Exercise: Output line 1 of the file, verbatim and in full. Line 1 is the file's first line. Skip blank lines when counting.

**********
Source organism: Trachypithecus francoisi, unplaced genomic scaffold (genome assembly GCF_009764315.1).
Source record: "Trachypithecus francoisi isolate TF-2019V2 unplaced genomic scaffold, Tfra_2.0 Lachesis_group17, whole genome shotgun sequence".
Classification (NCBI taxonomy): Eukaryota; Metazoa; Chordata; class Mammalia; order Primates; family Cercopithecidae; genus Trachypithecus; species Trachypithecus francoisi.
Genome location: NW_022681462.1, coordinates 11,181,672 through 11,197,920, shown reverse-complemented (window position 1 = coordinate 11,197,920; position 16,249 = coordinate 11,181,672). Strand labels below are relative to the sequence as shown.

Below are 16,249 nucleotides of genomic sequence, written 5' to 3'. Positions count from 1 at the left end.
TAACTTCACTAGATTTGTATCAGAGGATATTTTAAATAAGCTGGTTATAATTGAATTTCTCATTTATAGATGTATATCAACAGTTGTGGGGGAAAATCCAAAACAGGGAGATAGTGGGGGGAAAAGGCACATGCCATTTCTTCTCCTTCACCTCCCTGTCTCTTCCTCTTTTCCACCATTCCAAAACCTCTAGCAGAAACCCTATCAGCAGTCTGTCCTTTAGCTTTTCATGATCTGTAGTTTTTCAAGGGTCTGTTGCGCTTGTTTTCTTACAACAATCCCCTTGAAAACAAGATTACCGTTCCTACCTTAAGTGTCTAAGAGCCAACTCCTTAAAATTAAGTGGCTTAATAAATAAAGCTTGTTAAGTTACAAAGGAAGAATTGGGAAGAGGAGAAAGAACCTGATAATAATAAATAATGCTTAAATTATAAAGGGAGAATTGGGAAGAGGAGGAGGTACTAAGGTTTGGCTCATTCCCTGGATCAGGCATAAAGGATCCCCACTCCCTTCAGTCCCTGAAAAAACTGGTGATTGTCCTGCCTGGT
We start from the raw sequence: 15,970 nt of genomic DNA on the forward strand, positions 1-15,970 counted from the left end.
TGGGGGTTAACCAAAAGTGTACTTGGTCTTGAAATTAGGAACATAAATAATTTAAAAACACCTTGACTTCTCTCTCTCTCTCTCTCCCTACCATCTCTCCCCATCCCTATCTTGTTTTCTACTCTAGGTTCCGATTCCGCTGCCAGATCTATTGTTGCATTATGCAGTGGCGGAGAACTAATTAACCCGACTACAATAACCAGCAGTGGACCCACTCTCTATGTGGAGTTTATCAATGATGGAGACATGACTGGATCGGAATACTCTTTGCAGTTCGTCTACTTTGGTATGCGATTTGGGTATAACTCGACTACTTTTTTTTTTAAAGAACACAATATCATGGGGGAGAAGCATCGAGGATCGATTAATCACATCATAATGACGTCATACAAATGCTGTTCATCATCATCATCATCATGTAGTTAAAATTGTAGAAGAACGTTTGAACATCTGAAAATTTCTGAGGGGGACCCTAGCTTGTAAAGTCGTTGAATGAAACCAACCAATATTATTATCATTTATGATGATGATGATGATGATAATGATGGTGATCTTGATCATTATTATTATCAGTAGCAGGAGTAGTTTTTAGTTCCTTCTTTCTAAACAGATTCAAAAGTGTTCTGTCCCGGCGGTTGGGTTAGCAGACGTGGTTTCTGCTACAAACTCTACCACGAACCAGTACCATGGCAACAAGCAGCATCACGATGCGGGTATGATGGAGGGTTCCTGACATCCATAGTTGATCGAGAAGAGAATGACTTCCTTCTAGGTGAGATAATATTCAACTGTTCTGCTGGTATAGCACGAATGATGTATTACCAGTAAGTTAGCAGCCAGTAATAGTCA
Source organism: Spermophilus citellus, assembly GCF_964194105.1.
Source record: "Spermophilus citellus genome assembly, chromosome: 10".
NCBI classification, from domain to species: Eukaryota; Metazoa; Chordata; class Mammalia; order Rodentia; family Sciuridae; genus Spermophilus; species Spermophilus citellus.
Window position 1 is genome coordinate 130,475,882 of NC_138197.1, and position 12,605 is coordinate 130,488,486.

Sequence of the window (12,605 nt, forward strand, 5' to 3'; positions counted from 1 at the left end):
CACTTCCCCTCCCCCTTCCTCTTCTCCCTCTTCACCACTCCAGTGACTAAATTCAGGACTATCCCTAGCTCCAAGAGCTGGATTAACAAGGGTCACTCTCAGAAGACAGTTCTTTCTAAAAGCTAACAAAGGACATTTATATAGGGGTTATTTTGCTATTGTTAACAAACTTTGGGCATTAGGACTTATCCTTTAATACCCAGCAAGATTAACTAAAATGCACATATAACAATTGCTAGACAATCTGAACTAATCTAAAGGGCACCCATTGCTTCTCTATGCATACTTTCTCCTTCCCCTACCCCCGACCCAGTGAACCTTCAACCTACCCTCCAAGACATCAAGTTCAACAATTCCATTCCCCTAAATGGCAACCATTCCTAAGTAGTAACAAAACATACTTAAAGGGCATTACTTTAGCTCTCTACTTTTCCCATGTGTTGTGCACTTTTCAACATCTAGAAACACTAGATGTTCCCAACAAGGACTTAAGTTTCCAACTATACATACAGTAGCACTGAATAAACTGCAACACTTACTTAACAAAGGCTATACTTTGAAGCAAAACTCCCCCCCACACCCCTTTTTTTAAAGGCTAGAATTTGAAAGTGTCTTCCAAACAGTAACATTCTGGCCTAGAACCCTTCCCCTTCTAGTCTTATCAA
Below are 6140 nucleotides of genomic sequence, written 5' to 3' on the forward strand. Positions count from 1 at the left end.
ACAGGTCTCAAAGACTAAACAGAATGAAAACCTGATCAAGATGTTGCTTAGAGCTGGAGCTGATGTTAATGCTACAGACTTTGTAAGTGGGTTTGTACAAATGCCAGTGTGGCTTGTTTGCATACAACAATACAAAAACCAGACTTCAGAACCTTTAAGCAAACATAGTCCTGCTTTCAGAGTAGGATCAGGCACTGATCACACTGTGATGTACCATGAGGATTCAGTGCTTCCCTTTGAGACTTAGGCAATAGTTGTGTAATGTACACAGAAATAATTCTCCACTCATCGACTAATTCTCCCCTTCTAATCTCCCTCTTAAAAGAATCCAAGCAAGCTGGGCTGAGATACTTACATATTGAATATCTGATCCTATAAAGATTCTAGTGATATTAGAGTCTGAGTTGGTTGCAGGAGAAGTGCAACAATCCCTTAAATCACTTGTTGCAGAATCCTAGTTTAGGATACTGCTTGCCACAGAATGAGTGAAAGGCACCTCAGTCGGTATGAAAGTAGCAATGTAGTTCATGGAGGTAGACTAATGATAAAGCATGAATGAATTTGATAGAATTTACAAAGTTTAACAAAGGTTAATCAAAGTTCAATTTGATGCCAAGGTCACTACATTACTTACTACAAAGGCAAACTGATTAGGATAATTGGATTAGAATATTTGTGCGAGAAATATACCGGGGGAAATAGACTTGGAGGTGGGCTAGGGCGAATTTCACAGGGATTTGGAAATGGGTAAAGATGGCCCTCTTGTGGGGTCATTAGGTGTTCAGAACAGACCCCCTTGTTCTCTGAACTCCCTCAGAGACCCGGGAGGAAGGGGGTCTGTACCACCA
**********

Source organism: Trachypithecus francoisi, unplaced genomic scaffold (genome assembly GCF_009764315.1).